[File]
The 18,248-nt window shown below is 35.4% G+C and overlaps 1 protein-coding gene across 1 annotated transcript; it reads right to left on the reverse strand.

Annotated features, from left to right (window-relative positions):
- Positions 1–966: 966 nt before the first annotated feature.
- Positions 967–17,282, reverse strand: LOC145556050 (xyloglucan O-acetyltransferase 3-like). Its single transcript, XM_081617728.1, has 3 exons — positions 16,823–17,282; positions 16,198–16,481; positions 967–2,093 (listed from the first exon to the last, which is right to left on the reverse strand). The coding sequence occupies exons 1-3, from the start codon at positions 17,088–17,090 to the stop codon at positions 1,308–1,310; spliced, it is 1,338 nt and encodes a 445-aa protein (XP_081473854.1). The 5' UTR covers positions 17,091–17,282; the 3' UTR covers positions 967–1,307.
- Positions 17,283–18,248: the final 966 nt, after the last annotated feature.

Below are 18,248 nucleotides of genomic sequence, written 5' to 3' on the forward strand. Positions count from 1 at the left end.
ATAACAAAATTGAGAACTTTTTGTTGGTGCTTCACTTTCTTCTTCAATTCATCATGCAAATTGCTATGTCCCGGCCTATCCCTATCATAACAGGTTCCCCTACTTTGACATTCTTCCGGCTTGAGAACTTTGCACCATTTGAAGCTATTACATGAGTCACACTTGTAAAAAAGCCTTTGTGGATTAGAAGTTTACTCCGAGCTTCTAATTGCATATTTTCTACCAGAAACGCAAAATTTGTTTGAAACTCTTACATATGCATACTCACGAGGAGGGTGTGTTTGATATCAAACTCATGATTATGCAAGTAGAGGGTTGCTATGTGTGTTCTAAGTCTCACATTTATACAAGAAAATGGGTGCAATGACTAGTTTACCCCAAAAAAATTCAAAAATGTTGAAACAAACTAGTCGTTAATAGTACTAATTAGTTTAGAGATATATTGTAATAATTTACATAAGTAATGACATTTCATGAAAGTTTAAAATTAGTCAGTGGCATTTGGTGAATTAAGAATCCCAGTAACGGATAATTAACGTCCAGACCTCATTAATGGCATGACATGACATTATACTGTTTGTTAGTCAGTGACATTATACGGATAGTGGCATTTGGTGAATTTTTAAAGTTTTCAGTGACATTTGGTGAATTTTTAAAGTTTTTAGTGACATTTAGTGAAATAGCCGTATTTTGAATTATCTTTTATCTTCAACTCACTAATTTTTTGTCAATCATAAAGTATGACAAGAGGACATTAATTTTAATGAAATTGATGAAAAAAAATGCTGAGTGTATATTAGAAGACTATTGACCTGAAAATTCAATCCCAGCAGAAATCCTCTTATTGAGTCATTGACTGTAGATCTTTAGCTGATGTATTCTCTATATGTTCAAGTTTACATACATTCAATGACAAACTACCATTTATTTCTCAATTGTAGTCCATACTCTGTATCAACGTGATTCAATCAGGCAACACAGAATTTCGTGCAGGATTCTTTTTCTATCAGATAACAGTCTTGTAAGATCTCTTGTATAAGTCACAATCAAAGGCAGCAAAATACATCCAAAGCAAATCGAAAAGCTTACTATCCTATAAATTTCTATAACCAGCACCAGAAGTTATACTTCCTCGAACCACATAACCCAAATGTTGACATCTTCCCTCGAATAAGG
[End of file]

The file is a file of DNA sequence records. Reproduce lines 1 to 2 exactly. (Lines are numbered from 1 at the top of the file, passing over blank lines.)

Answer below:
The 18,248-nt window shown below is 35.4% G+C and overlaps 1 protein-coding gene across 1 annotated transcript; it reads right to left on the reverse strand.

Annotated features, from left to right (window-relative positions):